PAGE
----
Man buying pasteis at a stand in the rain

Photo © Michael Sommers.

I’m still in São Paulo, which is being subjected to precipitation of epic proportions. According to the cover story of this week’s Veja (the Brazilian equivalent of Time magazine), over the last 40 days more rain has fallen in Sampa than in the last 63 years. As chuvas (the rains) constitute the Number One topic on the news. The front pages of newspapers regularly feature stories of cars, homes, and people that are swept away in the sudden and torrential flooding that occurs.

In São Paulo, when it rains, it literally pours – usually at the end of the afternoon. Ordinarily, the sudden gathering of clouds would signal relief from the oppressive heat, but when they open up, all hell breaks loose with trees falling, power going out, and traffic jams galore. So far, 72 people have died this year in São Paulo as a result of rain; major causes of death include being killed by falling trees or drowning in sudden floods.

Pastéis are one of Sampa’s most beloved culinary delights.

Aside from the rain, it also thunders and lightnings a lot. In fact, according to the same Veja article, Brazil is the world champion in terms of the number of times lightning strikes – with 57 million bolts striking last year alone. Although this makes for some very dramatic storms, fatalities also occur. In 2008, 75 Brazilians died after being hit by lightning (20 of them in São Paulo state).

I really admire the courage of Paulistanos who go about their business and pleasure relatively undaunted by the rain. Not even their enthusiasm for stopping at a street stand for a piping hot pastel has been dampened.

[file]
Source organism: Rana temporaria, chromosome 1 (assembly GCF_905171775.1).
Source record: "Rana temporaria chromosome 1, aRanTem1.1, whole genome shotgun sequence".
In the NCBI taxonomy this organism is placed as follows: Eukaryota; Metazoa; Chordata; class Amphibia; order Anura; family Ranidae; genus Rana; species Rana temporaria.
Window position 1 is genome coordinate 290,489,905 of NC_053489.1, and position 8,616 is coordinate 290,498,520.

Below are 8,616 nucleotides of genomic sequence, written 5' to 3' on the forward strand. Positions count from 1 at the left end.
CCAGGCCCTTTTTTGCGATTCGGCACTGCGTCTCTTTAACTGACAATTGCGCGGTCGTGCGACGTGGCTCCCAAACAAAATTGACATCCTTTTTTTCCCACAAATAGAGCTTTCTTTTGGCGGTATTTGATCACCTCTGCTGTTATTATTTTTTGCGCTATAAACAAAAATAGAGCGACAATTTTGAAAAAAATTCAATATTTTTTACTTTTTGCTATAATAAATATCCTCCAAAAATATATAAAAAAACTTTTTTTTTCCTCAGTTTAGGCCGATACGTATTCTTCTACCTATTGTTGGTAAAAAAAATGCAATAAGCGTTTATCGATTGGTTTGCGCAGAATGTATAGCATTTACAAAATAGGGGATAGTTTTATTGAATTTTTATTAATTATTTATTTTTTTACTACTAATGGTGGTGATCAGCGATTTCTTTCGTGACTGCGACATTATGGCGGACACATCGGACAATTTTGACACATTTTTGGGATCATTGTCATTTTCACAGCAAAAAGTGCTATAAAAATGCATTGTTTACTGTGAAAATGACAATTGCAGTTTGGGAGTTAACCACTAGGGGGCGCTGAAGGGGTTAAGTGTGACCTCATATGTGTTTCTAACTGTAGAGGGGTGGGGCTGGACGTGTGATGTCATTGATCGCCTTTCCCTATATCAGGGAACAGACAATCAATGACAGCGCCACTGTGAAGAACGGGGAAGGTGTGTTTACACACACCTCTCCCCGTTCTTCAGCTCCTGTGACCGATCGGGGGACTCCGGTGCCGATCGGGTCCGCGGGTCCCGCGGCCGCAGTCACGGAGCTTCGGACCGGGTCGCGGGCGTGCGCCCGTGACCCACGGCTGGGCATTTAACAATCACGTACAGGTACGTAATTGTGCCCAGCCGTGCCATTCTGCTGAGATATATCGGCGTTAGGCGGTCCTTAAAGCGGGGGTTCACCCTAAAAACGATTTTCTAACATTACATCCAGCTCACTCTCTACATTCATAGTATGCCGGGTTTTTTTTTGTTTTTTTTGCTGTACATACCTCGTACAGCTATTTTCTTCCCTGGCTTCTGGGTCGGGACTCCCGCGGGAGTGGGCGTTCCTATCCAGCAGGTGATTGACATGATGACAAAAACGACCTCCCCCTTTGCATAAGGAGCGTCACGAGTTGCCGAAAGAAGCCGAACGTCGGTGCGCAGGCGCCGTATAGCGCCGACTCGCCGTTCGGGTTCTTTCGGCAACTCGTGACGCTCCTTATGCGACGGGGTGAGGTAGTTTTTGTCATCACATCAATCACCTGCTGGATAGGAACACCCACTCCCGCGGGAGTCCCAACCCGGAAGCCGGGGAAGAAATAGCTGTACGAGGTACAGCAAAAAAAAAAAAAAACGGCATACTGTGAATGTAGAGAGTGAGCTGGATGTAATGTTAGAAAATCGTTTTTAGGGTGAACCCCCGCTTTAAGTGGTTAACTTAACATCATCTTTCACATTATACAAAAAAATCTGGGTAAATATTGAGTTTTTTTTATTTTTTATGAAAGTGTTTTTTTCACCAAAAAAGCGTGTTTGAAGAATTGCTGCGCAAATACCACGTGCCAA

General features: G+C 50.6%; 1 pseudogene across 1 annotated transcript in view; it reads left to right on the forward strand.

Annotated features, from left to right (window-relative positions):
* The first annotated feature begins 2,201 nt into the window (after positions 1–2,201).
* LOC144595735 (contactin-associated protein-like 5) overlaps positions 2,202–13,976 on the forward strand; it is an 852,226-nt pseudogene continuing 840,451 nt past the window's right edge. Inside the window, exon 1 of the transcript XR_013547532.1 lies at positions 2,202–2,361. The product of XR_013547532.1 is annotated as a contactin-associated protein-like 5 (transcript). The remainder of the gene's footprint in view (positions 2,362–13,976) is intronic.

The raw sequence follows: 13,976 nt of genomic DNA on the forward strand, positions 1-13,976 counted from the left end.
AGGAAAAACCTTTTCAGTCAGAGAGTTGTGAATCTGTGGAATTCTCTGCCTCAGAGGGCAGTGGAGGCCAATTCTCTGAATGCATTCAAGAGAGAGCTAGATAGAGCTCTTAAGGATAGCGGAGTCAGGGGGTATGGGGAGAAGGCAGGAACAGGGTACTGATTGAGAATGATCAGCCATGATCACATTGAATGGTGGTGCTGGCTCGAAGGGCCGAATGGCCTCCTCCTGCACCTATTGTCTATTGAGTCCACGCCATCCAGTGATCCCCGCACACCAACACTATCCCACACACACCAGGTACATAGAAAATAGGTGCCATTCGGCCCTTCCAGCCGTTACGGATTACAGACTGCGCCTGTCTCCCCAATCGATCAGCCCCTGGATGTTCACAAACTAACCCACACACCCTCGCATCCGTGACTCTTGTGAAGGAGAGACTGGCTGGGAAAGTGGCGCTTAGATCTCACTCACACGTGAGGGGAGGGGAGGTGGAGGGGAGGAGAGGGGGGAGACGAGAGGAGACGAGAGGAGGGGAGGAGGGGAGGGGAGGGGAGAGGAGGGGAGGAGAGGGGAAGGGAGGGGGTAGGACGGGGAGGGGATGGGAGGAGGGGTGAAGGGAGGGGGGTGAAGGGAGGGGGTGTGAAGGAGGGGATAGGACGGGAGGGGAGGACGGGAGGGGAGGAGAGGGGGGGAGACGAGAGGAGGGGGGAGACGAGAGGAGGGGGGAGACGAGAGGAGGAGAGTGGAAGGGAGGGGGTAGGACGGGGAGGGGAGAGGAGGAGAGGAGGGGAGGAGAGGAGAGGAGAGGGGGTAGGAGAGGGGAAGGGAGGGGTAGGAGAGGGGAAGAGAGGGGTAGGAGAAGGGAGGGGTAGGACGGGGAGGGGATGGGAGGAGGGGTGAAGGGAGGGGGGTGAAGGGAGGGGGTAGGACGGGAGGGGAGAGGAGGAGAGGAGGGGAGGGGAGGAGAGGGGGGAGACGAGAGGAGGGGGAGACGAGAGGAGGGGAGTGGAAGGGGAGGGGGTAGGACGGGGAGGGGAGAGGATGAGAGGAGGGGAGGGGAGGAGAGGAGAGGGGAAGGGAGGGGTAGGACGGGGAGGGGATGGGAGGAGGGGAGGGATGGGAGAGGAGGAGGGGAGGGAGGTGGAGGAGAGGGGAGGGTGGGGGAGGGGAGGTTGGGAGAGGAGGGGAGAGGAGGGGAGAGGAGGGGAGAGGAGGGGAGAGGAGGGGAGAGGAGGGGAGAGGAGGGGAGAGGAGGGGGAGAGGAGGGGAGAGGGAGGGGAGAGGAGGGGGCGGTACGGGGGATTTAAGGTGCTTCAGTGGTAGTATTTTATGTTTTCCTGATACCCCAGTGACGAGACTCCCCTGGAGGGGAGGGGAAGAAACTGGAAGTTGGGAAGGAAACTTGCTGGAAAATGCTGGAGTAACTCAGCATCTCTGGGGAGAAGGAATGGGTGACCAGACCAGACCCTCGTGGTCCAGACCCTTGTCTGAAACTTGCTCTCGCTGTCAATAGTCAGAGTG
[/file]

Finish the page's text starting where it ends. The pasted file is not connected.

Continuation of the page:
Pastéis are one of Sampa’s most beloved culinary delights. Light, crisp, and flaky (if made properly), these rectangular turnovers are stuffed with various fillings and then deep fried in vats of hot oil at parks, outdoor events, and, most famously, at the daily street markets held throughout the city.

Pastéis are sold at wooden stands (usually for R$2 to R$3). On the counter, you’ll always find a basket of at least a dozen sauces (ketchup, garlic, barbecue, lemon, soy, hot pepper, etc.) along with vinagrete; small containers of finely chopped tomatoes, peppers, and onions which are to be poured into the pastel once the first initial bite(s) have been taken. Stools are made available so that customers can eat (and spill) to their heart’s content. All in all, a pretty convivial experience.

The average pastéis stand offers around 15 fillings including heart of palm, pizza, escarole, and chicken with catupiry (a type of thick runny cream cheese that Paulistanos adore). In spite of endless innovations, according to surveys, most pastel aficionados prefer the two most traditional standbys – ground beef and cheese.

The classic companion to a pastel is a cup of caldo de cana (sugar cane nectar). The long stalks of sugar cane (lying in a picturesque pile) are ground before your eyes by the owner of a caldo de cana cart. The caldo is surprisingly refreshing, especially if you add lime juice – and it’s easy to linger over this classic combo if you find yourself riding out a rainstorm.